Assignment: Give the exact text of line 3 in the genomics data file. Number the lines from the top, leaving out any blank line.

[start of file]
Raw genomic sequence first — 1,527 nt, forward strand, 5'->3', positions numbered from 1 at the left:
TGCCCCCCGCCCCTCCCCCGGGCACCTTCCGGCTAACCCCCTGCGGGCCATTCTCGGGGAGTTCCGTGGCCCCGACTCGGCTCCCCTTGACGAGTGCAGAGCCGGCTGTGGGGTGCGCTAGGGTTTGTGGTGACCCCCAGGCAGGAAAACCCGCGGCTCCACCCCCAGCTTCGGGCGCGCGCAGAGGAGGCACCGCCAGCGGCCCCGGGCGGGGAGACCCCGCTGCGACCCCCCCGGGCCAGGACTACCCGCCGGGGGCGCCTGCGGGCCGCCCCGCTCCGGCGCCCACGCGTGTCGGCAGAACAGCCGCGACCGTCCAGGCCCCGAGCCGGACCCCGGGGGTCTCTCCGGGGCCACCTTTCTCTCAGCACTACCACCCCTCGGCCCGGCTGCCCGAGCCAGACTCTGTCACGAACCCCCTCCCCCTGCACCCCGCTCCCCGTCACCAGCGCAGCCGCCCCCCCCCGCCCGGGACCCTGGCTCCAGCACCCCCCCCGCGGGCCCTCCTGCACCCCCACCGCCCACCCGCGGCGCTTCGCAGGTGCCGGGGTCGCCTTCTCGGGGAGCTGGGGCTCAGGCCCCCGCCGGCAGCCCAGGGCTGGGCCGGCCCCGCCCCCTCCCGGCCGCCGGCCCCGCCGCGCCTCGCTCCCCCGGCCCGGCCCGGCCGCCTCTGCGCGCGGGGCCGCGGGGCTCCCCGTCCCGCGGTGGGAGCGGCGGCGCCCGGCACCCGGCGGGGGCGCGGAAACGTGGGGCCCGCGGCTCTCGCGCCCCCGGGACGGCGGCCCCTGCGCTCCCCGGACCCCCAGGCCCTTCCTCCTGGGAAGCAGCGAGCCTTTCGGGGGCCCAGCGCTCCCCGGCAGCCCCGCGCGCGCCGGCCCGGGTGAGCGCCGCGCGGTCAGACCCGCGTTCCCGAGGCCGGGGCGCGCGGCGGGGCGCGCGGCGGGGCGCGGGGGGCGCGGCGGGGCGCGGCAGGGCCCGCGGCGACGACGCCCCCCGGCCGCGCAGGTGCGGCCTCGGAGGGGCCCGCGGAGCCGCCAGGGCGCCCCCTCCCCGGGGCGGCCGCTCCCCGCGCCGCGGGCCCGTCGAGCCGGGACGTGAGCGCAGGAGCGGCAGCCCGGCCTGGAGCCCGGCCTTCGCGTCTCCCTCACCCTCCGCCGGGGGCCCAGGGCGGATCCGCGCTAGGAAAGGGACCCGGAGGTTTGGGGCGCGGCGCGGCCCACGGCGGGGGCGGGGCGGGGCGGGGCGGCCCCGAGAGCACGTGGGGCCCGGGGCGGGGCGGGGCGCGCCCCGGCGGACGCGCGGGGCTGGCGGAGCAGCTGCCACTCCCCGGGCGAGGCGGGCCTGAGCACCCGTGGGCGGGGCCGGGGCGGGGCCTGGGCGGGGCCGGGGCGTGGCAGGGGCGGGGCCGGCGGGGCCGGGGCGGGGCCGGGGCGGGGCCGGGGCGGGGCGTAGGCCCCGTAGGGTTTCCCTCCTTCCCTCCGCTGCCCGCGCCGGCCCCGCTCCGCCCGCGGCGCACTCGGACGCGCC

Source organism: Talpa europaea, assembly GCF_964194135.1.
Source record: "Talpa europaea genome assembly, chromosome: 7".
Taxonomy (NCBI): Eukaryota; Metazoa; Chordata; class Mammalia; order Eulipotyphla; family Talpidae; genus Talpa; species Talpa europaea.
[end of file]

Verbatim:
Source organism: Talpa europaea, assembly GCF_964194135.1.